For instance, the “bounce rate” on my blog for the month since it was moved to its new platform is 72.04%. The bounce rate is “the percentage of single-page visits (i.e. visits in which the person left your site from the entrance page without interacting with the page).” Well that’s not good. Matt says “we should try to get that under 70%,” which also doesn’t sound very good. I think he blames it on the penguins. My blog has been visited by folks in 67 different countries in the past month (over 150 since the blog began), but the bounce rate brings those numbers into sobering perspective. untitled 2I can just hear people in forty-five different languages saying “What the fuck is this??” as they zip away from my entrance page. They probably didn’t like the penguins.

Drilling down deeper (a cool, nerdy phrase Matt likes to use) into the location stats, I discover that in the US, not surprisingly, 39.06% of my visitors are from Rhode Island, with a close competition for a distant second between New York, Texas, and Massachusetts. Texas?? That doesn’t make sense. But the bounce rate from Texas visitors is 87.88% and the average duration of their visit is thirty seconds, so even Texans can figure out pretty quickly that my liberal, blue state, non-fundamentalistMt-Rushmore-006 blog is somewhere they don’t want to be. It’s probably the penguins. I am also disturbed to find out that there are three states who have not sent someone to my blog in the last month: cornSouth Dakota, Iowa, and Nebraska. I’ll work on saying something nice about Mount Rushmore and corn in the coming weeks. By the way, I can drill down even deeper and find out what cities and towns visitors are coming from as well. I haven’t figured out how to find out my visitors’ mailing addresses yet, but if I do I’ll be writing you individually.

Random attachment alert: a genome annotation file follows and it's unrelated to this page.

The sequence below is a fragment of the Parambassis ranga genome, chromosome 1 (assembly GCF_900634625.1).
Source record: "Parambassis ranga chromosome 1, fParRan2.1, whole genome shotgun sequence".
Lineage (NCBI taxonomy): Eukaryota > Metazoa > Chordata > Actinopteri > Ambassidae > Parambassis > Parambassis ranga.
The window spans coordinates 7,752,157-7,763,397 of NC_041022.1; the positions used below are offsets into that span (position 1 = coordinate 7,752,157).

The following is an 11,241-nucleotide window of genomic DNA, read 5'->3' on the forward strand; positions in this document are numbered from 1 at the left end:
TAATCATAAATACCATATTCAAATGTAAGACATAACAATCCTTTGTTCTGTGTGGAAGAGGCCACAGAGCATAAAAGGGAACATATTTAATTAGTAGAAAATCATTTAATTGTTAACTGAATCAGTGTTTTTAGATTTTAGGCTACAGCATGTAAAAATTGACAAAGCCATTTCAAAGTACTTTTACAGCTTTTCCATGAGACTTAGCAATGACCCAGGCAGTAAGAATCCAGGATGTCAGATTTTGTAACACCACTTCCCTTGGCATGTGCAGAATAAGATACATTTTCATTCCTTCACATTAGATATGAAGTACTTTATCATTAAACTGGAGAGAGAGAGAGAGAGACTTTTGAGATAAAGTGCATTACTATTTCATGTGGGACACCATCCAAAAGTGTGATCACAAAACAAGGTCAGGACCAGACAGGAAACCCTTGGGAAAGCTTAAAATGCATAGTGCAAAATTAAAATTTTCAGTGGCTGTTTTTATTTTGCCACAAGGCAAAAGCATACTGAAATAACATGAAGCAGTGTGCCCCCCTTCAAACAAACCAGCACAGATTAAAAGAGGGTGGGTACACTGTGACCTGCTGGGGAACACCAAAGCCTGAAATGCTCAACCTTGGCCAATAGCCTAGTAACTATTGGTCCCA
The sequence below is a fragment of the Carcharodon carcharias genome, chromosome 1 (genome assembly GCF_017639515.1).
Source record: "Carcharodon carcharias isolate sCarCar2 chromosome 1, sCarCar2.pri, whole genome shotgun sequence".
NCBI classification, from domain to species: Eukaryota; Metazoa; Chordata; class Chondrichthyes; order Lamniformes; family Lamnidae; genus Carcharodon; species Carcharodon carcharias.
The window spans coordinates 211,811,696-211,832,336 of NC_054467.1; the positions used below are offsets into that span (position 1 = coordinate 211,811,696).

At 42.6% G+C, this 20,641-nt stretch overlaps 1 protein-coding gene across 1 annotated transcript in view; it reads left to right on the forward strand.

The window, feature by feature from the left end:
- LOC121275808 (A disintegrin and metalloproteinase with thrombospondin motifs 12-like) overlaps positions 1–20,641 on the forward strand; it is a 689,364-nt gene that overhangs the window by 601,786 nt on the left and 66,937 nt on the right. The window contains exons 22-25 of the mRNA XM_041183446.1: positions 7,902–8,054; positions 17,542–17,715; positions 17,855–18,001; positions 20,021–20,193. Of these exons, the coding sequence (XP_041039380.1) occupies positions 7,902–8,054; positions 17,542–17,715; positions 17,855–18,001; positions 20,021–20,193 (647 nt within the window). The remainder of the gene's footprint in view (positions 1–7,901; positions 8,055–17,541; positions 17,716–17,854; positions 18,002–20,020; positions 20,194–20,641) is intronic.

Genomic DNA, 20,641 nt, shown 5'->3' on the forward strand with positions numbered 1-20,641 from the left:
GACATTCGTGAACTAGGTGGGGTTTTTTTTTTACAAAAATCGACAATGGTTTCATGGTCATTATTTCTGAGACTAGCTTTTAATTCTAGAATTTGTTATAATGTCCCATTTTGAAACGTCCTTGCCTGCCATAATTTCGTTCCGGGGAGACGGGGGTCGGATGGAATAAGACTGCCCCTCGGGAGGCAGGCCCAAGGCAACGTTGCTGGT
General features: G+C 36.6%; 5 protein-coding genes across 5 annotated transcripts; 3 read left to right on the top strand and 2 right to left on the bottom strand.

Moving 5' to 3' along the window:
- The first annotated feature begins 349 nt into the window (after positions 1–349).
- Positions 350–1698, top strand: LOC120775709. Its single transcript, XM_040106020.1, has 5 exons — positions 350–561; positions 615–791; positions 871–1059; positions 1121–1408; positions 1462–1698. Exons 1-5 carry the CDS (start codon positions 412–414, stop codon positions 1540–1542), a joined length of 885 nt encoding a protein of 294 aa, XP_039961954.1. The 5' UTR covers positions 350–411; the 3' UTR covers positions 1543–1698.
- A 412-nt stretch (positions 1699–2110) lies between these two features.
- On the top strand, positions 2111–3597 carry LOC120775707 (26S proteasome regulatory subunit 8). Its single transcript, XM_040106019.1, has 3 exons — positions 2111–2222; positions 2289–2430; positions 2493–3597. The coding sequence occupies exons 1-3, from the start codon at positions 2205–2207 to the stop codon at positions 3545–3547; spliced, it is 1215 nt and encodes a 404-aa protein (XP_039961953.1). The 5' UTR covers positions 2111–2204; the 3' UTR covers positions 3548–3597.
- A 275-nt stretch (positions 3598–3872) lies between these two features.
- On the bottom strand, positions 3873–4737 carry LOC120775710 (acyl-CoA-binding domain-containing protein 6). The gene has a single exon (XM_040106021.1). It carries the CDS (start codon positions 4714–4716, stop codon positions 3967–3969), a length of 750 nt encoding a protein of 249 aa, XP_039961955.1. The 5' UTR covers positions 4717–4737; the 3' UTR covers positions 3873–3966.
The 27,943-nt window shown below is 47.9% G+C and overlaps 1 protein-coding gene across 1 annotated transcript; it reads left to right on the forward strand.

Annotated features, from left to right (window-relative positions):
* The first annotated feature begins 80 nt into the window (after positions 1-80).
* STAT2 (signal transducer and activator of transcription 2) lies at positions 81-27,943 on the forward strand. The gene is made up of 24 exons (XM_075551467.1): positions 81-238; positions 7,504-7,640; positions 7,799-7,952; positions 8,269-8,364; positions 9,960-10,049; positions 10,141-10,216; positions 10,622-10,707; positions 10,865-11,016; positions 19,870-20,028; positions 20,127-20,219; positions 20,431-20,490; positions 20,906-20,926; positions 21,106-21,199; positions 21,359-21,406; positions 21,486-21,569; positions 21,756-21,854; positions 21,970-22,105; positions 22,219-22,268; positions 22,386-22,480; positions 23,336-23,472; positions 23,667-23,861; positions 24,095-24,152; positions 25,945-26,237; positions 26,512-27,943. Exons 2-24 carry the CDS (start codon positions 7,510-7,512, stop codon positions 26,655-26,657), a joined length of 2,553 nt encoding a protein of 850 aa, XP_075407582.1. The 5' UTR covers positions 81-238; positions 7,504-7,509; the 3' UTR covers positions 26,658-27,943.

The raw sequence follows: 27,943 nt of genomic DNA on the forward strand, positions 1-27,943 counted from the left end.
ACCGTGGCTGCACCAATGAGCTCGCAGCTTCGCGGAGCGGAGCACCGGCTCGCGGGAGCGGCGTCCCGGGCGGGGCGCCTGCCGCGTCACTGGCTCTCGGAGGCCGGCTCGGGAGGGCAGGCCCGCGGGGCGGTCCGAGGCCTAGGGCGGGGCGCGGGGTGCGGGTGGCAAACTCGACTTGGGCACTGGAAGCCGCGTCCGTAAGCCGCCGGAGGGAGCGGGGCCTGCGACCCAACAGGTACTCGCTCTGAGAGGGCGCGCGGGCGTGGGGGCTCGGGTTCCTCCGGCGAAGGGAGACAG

I could go on and on, but I shouldn’t—that would require my spending even more time looking at blog stats. But I wondered for several days whether all of the time and energy I put into my blog is worth it when almost three-quarters of the people who arrive on my entrance page and have the opportunity to read my latest bits of wit and wisdom don’t. L07LIM26CHRFortunately the Gospel readings for the past few Sundays have been from Matthew 13, the wonderful chapter in which Jesus shares many of his most memorable parables. Like this one:

Listen! A sower went out to sow, and as he sowed, some seeds fell on the path, and the birds came and ate them up. Other seeds fell on rocky ground, where they did not have much soil, and they sprang up quickly, since they had no depth of soil. But when the sun rose, they were scorched; and since they had no root, they withered away. Other seeds fell among thorns, and the thorns grew up and choked them. Other seeds fell on good soil and brought forth grain, some a hundredfold, some sixty, some thirty. Let anyone with ears listen!